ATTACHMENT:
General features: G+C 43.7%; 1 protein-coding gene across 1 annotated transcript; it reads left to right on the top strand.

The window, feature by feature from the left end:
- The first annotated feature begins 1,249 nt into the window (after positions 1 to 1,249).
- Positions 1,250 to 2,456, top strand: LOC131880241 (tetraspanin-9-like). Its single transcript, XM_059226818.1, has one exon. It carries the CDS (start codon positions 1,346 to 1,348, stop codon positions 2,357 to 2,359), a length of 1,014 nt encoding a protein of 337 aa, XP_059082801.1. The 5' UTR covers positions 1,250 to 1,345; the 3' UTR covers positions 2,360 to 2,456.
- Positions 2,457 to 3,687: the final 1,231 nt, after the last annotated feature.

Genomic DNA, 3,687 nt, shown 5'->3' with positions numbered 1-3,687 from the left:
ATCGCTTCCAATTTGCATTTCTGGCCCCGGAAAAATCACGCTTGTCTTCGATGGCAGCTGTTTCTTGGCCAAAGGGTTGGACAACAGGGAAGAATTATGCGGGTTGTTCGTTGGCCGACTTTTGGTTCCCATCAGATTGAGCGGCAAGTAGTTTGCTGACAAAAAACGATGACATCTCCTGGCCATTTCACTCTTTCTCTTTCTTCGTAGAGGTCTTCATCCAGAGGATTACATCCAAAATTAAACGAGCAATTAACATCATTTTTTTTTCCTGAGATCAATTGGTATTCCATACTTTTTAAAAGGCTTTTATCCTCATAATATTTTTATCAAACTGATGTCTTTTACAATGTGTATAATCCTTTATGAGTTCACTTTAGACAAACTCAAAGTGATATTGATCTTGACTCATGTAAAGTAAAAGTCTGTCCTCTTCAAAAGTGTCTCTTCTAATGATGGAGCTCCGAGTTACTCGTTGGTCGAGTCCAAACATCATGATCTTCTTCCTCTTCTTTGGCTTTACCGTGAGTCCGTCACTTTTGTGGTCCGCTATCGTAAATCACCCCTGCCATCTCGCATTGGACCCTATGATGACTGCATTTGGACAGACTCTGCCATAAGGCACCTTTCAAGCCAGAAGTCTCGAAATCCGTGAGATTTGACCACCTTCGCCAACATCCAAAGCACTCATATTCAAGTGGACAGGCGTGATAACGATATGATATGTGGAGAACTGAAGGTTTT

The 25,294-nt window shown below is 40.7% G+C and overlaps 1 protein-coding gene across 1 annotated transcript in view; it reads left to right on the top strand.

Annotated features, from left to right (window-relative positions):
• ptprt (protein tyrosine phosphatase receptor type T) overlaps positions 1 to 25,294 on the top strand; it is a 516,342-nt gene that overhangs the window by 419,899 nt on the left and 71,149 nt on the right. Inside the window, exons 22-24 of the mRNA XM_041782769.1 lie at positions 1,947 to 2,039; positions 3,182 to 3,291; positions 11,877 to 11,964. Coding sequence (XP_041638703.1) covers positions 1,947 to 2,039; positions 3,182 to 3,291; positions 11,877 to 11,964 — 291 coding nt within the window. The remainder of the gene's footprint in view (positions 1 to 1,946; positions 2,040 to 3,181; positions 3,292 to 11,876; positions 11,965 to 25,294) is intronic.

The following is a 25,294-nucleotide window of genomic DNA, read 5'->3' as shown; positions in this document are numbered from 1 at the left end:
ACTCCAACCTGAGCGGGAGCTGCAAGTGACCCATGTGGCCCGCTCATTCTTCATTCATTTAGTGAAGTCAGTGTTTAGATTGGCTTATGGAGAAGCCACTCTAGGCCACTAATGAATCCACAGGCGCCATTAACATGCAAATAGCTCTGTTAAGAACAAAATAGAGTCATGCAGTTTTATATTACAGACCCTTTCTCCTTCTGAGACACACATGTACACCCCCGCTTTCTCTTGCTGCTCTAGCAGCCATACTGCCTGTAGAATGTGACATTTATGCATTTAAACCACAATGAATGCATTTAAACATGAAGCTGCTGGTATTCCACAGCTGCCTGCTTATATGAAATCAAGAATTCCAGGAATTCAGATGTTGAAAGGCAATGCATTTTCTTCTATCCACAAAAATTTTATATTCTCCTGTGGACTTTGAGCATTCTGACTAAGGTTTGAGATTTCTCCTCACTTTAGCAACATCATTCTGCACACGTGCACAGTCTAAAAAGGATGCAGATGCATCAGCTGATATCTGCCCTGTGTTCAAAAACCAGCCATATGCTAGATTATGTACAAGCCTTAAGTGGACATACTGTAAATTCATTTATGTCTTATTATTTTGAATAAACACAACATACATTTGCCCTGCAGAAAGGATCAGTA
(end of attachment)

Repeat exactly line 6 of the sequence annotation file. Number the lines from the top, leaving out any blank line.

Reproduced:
Genomic DNA, 3,687 nt, shown 5'->3' with positions numbered 1-3,687 from the left: